Gas prices have been bouncing around quite a bit in different parts of the country. It reminds me of some oil-related conversations I’ve seen during my time in the industry.
I was at a brokerage firm, very early in my career. At that time, worrying about the price of oil had never occurred to me. All I knew were some details about the handful of stocks I was supposed to sell. I remember another broker in a heated conversation with a prospect. The prospect didn’t want to buy any stock. He was worried about the economy and the price of oil in case the US went into Iraq. Apparently this prospect had read some article that oil would go to $50 a barrel. In response, the broker said, “You think oil is going to $50 a barrel? That is the most ridiculous thing I ever heard.” At the time, roughly January 2003, oil was around $29 per barrel. $50 per barrel represented roughly a 75% increase. It probably seemed unlikely at the time……
Oil is getting around $60 per barrel. There are worries it could climb higher. Remember all that talk about the “speculators” that were pushing up oil prices? However, some brave souls are willing to bet that oil will come down. I remember a client asking how he could buy some derivatives contracts to make money if oil went down. Luckily he never bought any.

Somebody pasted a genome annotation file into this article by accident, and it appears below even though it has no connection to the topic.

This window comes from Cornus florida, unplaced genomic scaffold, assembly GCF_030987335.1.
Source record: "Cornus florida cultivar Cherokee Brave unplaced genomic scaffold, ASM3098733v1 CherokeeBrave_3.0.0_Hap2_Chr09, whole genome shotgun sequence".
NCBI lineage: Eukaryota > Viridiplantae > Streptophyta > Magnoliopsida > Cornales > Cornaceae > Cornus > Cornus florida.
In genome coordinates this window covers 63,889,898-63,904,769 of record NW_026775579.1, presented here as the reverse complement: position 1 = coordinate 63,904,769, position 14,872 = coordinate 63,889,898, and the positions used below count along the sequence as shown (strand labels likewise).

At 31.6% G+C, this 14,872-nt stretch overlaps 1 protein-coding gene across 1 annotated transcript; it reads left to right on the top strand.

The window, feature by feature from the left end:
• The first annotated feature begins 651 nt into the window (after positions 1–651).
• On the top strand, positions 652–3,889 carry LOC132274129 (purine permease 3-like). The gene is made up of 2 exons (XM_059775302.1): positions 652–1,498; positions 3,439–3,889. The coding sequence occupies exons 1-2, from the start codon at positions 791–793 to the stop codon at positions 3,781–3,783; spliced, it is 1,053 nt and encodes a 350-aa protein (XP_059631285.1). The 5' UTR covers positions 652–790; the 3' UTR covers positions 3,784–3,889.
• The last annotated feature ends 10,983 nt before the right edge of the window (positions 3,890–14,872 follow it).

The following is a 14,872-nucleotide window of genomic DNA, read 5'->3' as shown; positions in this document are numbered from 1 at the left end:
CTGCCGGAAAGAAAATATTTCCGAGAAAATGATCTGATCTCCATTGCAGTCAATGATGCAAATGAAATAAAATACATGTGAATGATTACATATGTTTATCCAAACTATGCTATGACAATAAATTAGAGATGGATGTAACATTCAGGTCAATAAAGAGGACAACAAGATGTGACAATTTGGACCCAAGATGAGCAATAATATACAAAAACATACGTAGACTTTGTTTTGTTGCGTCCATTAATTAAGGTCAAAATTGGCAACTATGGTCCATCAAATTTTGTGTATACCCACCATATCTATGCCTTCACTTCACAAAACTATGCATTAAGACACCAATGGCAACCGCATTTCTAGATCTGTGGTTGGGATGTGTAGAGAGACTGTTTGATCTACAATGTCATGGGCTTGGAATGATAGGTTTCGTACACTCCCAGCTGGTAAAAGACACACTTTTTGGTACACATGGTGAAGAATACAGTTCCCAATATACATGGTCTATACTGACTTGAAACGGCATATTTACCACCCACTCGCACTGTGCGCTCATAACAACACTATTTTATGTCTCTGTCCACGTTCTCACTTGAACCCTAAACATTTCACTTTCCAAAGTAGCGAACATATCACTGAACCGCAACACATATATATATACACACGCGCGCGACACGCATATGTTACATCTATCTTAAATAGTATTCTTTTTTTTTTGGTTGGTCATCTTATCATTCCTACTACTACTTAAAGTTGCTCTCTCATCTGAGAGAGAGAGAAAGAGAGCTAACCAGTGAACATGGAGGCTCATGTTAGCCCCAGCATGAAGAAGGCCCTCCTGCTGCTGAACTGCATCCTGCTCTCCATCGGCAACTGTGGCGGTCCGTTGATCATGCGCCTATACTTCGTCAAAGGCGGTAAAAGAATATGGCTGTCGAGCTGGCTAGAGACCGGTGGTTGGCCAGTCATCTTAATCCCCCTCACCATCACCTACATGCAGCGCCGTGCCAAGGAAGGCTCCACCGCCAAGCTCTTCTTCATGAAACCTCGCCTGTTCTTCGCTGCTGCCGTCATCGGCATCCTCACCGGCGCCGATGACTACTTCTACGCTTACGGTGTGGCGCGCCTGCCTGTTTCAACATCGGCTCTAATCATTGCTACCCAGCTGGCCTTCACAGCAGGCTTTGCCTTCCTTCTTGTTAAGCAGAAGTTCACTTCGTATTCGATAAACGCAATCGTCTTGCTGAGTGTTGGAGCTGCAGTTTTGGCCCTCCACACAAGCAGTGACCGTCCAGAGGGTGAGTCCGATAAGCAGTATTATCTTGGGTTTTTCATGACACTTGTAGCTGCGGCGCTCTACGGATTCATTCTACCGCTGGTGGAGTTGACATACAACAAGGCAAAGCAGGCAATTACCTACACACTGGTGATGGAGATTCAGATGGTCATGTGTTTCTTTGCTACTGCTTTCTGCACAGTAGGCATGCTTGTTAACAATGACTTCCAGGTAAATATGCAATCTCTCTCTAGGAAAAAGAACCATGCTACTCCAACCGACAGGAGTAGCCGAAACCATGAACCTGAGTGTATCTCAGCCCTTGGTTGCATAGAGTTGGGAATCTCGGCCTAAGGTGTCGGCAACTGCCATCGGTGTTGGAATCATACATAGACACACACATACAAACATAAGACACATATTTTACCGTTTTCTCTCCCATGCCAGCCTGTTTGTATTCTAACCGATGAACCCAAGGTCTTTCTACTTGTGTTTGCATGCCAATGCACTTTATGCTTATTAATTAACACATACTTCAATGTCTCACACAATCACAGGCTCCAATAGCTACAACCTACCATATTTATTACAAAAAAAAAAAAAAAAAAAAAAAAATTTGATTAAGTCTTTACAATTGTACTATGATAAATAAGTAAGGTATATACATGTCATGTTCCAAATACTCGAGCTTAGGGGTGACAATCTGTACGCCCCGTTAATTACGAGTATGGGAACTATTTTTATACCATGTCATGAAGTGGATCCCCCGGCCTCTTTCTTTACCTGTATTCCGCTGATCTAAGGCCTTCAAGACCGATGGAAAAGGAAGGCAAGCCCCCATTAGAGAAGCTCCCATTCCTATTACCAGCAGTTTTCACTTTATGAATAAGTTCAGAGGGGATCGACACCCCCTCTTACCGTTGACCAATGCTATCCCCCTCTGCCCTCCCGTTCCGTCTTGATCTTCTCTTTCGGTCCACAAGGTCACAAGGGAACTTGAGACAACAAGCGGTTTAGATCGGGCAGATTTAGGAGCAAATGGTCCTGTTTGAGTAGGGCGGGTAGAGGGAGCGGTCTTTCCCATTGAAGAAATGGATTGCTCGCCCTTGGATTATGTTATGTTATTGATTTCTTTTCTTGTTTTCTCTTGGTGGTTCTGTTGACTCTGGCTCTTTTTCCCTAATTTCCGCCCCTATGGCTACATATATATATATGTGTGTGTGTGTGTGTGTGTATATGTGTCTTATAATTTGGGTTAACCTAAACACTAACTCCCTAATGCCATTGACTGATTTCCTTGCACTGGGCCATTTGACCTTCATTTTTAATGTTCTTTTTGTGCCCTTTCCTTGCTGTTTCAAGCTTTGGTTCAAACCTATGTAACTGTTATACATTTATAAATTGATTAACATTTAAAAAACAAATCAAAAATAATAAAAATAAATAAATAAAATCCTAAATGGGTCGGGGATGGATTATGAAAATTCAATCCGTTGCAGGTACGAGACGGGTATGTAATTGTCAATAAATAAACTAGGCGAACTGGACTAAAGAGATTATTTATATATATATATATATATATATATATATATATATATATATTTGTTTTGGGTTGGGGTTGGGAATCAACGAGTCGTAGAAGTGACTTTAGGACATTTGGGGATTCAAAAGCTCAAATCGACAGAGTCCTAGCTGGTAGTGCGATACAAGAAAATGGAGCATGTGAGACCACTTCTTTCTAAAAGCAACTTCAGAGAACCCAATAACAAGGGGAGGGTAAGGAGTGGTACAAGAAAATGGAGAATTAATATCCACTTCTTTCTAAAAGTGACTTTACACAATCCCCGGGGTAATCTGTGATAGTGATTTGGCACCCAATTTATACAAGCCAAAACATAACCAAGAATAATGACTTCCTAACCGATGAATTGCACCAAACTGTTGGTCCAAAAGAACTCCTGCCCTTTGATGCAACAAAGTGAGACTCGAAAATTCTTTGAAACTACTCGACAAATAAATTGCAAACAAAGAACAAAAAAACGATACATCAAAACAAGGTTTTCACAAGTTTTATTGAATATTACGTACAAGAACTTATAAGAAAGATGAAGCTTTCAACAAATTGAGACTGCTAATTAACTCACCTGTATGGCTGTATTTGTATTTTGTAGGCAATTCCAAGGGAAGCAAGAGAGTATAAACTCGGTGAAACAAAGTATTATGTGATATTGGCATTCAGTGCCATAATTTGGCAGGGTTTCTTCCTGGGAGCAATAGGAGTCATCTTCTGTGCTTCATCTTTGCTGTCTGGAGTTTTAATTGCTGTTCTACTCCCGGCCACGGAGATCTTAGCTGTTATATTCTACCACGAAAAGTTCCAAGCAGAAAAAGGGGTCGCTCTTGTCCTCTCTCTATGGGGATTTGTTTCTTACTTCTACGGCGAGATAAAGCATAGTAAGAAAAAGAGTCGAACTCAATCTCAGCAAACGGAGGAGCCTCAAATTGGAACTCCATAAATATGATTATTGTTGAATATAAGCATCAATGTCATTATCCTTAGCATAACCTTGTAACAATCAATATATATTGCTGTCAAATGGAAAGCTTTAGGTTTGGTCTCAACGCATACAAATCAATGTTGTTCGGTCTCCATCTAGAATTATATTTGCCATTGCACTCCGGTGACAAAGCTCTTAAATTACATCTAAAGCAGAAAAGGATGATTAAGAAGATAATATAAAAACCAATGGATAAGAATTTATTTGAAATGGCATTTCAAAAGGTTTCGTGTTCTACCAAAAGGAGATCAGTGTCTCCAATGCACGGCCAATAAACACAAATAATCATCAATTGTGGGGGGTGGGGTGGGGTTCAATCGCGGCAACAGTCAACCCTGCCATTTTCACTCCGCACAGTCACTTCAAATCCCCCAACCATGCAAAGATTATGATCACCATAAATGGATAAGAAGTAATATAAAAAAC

Oil touches prices above $140 per barrel. I knew someone who actually did work in the oil industry who figured it would continue to go up – perhaps to $400 per barrel. The general consensus on the street seemed to be that it would probably get to at least $200 per barrel. This particular person did end up buying some oil and commodity related investments – just to “hedge” and “diversify” his portfolio. I never recommend commodities as a diversifier, but that is a topic for another post. This particular decision cost this person many tens of thousands of dollars.
Oil closed at $94.90 per barrel.
Now, see how the price of this commodity is extremely volatile. But more importantly, look at the investor attitude and behavior in reaction to these price swings over the years. They seem a little silly now, but at the time they seemed rational. This is one reason discipline is so important. Without a disciplined plan, it is so easy to get whipsawed around by what seem to be very rational investment concerns. This is yet another way that inheritors can lose out on the returns they could otherwise get with a relatively simple investment strategy.
Photo by Paul Lowry